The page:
“Preparing for the worst”: College Park City Council discusses plans to meet remotely
The College Park City Council at Davis Hall on March 3, 2020. (Richard Moglen/The Diamondback)
The College Park City Council discussed the city’s response to the nationwide coronavirus outbreak during its meeting Tuesday night.
The city has begun “preparing for the worst,” said District 1 Councilman Fazlul Kabir, referring to the possibility that council members themselves could have to self-quarantine, preventing the council from being able to meet in person.
In response to Prince George’s County encouraging residents to take precautionary health measures — such as avoiding meeting in large groups and postponing big events — the city council discussed meeting remotely and debated ways that the council members could still engage with residents should this have to happen.
“The most important concept is our ability to function when there’s important matters in front of us,” said District 2 Councilman P.J. Brennan.
But currently, Brennan added, the “city’s ability to function is impeded by forces outside” of its control.
Not long before the meeting began, the University of Maryland announced that it would be canceling classes the week after spring break, from March 23 to March 29, and moving classes online after that until at least April 10.
In a campuswide email, the university asked that students who leave the area for spring break not return until after the university re-opens.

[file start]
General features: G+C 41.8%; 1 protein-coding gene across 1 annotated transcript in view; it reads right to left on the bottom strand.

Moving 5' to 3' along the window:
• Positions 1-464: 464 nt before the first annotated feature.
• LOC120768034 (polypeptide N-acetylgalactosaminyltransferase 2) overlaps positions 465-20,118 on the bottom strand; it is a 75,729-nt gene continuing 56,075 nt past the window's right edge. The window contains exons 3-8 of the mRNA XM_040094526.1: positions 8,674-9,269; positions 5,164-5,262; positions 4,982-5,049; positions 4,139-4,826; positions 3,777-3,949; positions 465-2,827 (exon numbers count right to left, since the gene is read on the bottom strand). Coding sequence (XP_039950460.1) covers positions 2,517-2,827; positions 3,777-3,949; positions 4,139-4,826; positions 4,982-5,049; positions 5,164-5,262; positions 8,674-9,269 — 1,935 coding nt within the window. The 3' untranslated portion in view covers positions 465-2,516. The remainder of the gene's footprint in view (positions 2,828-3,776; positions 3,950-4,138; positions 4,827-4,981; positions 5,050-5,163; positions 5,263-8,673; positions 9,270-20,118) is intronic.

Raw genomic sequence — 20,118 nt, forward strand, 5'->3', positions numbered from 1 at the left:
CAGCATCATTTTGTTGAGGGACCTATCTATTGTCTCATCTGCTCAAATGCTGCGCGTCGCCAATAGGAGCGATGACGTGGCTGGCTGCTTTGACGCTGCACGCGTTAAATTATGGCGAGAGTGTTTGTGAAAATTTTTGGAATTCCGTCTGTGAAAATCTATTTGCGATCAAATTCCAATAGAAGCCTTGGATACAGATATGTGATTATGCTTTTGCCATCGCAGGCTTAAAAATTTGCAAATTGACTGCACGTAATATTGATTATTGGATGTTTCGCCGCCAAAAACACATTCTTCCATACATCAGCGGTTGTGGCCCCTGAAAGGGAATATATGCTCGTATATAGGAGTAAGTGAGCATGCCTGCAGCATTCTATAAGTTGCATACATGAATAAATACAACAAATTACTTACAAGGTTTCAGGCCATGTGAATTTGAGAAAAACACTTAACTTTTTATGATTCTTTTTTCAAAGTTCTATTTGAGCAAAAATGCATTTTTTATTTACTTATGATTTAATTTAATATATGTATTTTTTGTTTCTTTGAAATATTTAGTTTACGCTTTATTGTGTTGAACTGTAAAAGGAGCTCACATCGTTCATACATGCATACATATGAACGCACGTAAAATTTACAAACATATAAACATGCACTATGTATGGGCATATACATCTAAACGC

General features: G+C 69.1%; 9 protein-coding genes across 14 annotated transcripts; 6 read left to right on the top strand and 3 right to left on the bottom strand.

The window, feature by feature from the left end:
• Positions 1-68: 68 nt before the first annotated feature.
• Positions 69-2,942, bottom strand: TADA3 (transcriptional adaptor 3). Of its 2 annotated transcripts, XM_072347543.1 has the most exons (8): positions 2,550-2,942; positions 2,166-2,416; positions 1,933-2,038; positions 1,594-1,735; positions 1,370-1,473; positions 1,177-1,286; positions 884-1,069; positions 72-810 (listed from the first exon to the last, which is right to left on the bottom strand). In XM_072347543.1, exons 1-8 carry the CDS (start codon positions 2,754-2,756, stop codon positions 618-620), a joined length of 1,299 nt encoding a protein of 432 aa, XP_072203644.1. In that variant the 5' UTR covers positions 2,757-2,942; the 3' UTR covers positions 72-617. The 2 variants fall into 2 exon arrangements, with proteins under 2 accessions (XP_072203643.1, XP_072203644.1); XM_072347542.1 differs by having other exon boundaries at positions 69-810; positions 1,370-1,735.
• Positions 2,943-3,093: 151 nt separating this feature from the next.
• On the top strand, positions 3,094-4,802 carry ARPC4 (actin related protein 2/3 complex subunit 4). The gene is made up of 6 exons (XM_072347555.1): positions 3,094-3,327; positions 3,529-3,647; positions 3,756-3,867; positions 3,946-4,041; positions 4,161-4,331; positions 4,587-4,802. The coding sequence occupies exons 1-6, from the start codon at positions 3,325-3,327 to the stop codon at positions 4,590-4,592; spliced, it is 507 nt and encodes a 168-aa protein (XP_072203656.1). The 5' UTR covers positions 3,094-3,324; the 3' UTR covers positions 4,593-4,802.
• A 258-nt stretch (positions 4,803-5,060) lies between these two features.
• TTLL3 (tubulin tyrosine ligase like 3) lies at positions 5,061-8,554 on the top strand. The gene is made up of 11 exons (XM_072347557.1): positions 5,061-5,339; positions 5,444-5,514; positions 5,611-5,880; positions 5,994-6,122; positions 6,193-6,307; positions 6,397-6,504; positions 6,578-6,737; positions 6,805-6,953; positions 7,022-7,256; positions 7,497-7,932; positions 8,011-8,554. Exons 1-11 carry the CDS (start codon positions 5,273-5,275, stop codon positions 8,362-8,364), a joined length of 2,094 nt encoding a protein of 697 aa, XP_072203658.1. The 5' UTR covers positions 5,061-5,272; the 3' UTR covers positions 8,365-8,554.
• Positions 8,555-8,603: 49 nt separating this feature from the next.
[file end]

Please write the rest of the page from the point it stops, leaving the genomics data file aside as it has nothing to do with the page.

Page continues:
Because of this, in the next few weeks, Dan Alpert — student liaison to the council — said the city could see a major change.
“It’s going to be an unusual traffic flow in the area — unusual for the time of year,” Alpert said. “It could be more students in the area because they don’t have classes, or it could be less because everyone decided to go home.”
But even with the university’s classes on pause, District 3 Councilman John Rigg said the city’s government will still need to operate effectively.
“Legislative business of the city still needs to be accomplished,” Rigg said. “We value being able to be in the same room with each other, and being in the same room with the general public when under normal circumstances.”
At the end of discussion, city staff members said they would look into different technologies and softwares that would let the council hold meetings remotely for an extended period of time.
As of Tuesday afternoon, there were three positive cases of COVID-19 in the county, County Executive Angela Alsobrooks confirmed in a press conference. There were also five confirmed cases in Montgomery County and one in Harford County as of Tuesday evening, according to a news release from Gov. Larry Hogan’s office.
Earlier that day, Wojahn said, city officials had discussed the spreading virus with the county’s health department, and had also spoken with Prince George’s County Councilwoman Dannielle Glaros.
As cases continue to be confirmed in the area, the county’s health department is urging people to assume that the virus is already “in all of our communities,” Wojahn said.
“I’m sure there will be ongoing updated information about what’s happening with the coronavirus in the days and weeks to come,” Wojahn said. “But please everybody, just be safe out there.”